More and more companies are embracing B2B e-commerce, and there are two distinct trends driving this boom.
How to capitalise on the next great opportunity
The year 2020 may come to be seen as a watershed in the history of e-commerce due to the impact of the COVID-19 crisis.
The boom in online consumer marketplaces and delivery services received much of the world’s attention, but in many ways this was simply the accelerated evolution of an ecosystem that had been steadily growing since the 1990s. For businesses – many of which were caught off-guard by the pandemic – the outbreak has been an existential crisis and the related transformation has been profound.
For B2B organisations, COVID-19 triggered a race against time to migrate sales operations online and at scale, optimise sourcing, create real-time inventory information and automate procurement flows. From the beginning of the crisis, it was clear that companies that had invested in digitalisation and e-commerce prior to the crisis had the upper hand.
Often, the notion of crisis management goes hand-in-hand with patchwork solutions and short-term costs. In the case of traditional B2B organisations, however, we’re seeing the long-lasting transformation of business strategies designed to invest in a vast well of future opportunity including embracing e-commerce. And regardless of where they sit on the adoption curve, B2B e-commerce has now become a key priority for the digital transformation of organisations as they begin rebuilding with a focus on becoming more resilient.
A customised and effective e-commerce solution can enable organisations to scale their businesses by expanding into new markets, gaining access to a larger customer base and by opening new sales channels. This is critical for businesses to succeed and future proof themselves. Digital leaders in B2B significantly outperform their peers in terms of revenue growth and earnings1. The pandemic has reinforced this reality.
“For these and other reasons, B2B e-commerce is the fastest growing segment for many companies and is now worth somewhere between four to six times the value of the B2C market,” says Mahesh Narayan, Global Product Lead – Mobile Money & E-Commerce at Standard Chartered. “But if we look at the sheer potential of e-commerce across all channels, it’s phenomenal.”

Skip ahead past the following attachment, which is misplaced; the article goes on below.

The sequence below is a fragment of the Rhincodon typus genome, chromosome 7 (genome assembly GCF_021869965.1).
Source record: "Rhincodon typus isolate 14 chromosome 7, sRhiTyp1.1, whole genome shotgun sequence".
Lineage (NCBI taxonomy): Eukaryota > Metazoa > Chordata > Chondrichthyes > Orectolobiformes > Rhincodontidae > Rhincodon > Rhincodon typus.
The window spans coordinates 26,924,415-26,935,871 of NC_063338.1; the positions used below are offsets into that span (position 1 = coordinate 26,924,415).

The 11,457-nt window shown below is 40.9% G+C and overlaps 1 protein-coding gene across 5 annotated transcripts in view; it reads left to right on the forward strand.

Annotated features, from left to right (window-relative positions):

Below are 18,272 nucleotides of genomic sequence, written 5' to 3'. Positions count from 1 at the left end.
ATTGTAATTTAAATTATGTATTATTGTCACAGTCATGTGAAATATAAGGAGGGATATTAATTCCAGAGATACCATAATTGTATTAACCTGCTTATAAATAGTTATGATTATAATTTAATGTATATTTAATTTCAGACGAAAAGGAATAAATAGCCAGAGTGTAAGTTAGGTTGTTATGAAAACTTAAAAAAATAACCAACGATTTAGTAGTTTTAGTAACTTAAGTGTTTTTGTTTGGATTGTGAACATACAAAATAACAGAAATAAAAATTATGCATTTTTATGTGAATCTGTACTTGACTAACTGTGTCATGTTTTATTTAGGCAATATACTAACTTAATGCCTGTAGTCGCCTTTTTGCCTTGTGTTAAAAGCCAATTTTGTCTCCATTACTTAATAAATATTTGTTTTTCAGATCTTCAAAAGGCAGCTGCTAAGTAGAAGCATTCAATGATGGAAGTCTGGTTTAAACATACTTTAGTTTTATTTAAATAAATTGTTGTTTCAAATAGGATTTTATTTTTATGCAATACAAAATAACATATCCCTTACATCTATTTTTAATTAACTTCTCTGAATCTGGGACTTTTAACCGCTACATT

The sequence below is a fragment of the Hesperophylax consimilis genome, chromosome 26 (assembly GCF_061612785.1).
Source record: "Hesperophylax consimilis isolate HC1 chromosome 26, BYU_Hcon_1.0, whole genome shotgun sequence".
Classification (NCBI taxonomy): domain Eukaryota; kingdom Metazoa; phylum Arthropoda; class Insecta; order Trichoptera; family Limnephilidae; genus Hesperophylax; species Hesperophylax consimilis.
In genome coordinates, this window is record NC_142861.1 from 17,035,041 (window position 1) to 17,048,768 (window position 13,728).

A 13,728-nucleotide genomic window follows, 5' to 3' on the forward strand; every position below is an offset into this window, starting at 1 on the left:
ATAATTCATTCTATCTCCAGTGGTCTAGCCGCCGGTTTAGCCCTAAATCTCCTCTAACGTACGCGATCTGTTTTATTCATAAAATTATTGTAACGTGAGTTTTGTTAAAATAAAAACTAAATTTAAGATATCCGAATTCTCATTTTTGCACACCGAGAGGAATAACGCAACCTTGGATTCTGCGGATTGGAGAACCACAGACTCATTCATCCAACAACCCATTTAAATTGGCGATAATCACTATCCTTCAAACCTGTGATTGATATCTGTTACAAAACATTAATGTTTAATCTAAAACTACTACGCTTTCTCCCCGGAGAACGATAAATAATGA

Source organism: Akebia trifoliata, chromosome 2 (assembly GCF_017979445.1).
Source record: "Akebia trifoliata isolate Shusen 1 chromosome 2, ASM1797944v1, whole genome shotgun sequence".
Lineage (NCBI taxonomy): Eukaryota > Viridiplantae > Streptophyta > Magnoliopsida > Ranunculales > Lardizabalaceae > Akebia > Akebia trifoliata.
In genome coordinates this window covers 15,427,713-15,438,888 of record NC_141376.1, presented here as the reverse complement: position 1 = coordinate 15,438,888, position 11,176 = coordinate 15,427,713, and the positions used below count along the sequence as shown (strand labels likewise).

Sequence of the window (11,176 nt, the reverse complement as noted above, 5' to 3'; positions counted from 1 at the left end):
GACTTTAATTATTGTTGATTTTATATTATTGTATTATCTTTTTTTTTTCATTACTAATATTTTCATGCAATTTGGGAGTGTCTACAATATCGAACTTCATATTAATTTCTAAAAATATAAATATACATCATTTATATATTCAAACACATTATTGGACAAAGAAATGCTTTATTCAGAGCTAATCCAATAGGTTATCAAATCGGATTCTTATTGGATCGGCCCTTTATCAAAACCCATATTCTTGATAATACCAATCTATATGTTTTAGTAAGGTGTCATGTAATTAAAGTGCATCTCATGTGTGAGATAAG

Waking up to the potential
More and more companies are waking up to this potential. According to McKinsey, preference for digital sales channels is twice as high as before the pandemic, and digital interactions with customers are now seen as three times more important than traditional face-to-face relationships. Remote selling has become the norm.
Two distinct trends are driving this e-commerce boom, Mahesh Narayan says. The first is the ‘direct-to-consumer model’, in which companies from small retailers to multinationals are setting up their own portals and going direct to consumers, product distributors or dealers. The second is “the rise of vertical or specialised marketplaces” – online portals that are creating ecosystems, bringing multiple buyers and suppliers on a single platform and offering a deep range of products in a particular category or industry.
To a degree, the implementation of these models has been made simpler for B2B organisations because they’ve been able to piggyback on years of beta-testing and development by B2C technology platforms. Even so, individual businesses still face significant adoption challenges.
Reimagining business relationships
Replacing face-to-face interactions – which until recently was a crucial element of building business relationships – has been particularly difficult. B2B sales cycles are long and more complex. Also, when it comes to placing orders, they will be higher in quantity of products or services, have much more complicated requirements, not to mention the higher and variable value of transactions.
Therefore, companies need to make the right choice when it comes to investing in a B2B e-commerce platform. This is also driven by the fact that B2B customers tend to seek the same user experience as B2C customers when it comes to a speedy check out process, flexible and trusted digital payment options and fast delivery.
Payment is a key building block of any business transaction. When it comes to B2B digital payments, companies need to be cognizant of the payment trends in various countries, so they have the optimal mix of payment methods to satisfy their customers. Standard Chartered has been helping B2C and B2B organisations across emerging markets manage these transformations, simplifying their journey into e-commerce / m-commerce and enabling them to embrace digitalisation.